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Advice from any students/teachers/esp. Masters students please!

(7 Posts)
showtime7 Mon 22-Aug-16 20:38:32

thank you both for your replies.

I'm not normally such a wimp in making decisions but I guess I just don't want to take something on that I haven't thought a lot about.

Jeepers- it is interesting to hear of actual experiences fitting in with your life.

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JeepersMcoy Mon 22-Aug-16 17:26:33

Oh and the OU is awesome! Both my parents did degrees and masters through the OU and loved it. I am starting a module in Human Biology in October and really looking forward to it.

JeepersMcoy Mon 22-Aug-16 17:24:42

I did my MA in a completely random subject that has not served me in any practical way (except to provide an interesting talking point in job interviews), but I loved every minute of it and do not regret it one bit. Just the experience of studying to that level teaches you a lot in my opinion and is really valuable. In terms of time 4 years seems completely achievable. I did mine in one year, but was working part time and didn't have any children at the time. I had a friend who did hers in one year while working full time and renovating a house. I think she was insane and I don't think she really had the time to enjoy it. I think 4 years will give you the space to really have fun while studying without feeling too overwhelming.

Go for it! grin

starsandstripes2016 Mon 22-Aug-16 16:21:27

most part-time MA's are spread over 2 years which for a teacher is too intense. The one you're choosing will enable you to leave it during the intense Autumn and summer terms and use the summer holiday to really get stuck in. studying something outside of education but within your subject area brings an authenticity to your teaching and management style because you see outside the institution. To me I feel it brings me alive, I am doing what I'm struggling to get others to do so my frustration levels are reduced.

showtime7 Mon 22-Aug-16 16:04:57

Thank you for your reply starsandstripes2016; my gut feeling is that it will stimulate me. I think its just the thought of fitting everything in and not being entirely sure of the time commitments.

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starsandstripes2016 Mon 22-Aug-16 15:55:21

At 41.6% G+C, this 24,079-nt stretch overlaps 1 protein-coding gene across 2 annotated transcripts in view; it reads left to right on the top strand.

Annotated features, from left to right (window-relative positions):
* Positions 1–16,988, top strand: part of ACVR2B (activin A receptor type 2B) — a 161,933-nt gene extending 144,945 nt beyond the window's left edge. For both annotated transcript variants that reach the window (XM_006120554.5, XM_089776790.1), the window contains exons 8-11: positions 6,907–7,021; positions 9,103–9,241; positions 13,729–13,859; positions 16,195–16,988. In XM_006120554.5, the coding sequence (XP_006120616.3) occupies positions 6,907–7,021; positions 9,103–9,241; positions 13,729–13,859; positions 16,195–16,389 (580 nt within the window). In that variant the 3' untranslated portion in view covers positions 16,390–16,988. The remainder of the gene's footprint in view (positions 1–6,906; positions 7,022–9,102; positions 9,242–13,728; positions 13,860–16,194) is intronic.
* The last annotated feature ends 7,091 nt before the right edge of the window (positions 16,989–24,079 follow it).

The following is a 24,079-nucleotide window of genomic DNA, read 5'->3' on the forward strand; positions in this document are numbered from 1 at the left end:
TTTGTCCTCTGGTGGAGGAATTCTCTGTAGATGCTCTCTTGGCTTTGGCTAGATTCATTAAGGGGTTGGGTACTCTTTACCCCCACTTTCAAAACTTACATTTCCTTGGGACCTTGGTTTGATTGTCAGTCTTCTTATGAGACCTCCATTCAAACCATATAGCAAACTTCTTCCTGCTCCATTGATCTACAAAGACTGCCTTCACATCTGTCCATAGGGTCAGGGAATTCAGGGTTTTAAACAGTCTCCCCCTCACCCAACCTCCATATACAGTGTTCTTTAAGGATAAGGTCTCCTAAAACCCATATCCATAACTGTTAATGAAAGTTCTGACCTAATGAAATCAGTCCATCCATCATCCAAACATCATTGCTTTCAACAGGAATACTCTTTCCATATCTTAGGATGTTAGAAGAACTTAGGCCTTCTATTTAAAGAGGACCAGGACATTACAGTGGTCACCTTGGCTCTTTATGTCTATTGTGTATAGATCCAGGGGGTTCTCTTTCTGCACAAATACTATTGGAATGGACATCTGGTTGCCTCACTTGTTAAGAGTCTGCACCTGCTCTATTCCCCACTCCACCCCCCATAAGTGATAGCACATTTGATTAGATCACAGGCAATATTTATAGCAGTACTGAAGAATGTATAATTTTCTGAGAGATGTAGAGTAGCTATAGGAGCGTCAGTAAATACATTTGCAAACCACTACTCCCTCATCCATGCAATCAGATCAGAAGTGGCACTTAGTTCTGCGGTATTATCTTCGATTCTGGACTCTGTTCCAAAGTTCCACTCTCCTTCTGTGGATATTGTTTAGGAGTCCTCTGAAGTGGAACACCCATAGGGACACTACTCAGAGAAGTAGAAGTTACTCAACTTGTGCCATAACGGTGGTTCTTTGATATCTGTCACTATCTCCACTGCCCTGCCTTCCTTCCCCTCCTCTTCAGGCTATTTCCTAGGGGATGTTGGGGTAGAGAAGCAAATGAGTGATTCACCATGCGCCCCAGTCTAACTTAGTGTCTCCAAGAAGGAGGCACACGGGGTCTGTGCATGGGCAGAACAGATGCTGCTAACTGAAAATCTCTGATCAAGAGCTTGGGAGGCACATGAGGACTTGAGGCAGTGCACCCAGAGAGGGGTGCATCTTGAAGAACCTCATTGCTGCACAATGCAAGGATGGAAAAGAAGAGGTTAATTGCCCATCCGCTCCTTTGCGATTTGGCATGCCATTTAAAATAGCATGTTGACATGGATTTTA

do it! it's so stimulating and has the feel good factor. as you know horizons open up for you.

showtime7 Mon 22-Aug-16 15:53:11

Okay, please give me your opinions/advice. I simply cannot make my mind up. Excuse poor writing but just to condense - Been in teaching 10 years, been deputy for last 3, teach far less now which I miss but am learning lots as DH.

Did a degree in English Lit (and got a first) - I am pretty passionate about reading!! Have been considering doing an MA for some time. I have spent hours looking at different courses and almost signed up for MA in Education through the OU. I have just finished the NPQSL (related to teaching) which was ok but not entirely stimulating. I love being in education, but, find writing essays about it extremely boring!

So - found a distance MA with perfect content of modern literature. Its over 4 years, so 40 credits for three years then one year dissertation. Have discussed it with the university who assure me that it is built to suit people like me.

I have a 17 year old son and a partner. I enjoy going to the gym to keep fit. I go back to work next week and know I will have long days. BUT - for so long I have wanted to study and deep down, literature is my 'thing'. I know it won't earn me more money etc. My long term plans are to teach abroad and I know I don't 'need' to do it. Tell me I am mad. Tell me I will or won't regret doing it. Any opinions will be appreciated. I am the only one in my large family to get a degree and I need to discuss this with people who have done it or are doing it. Thank you!

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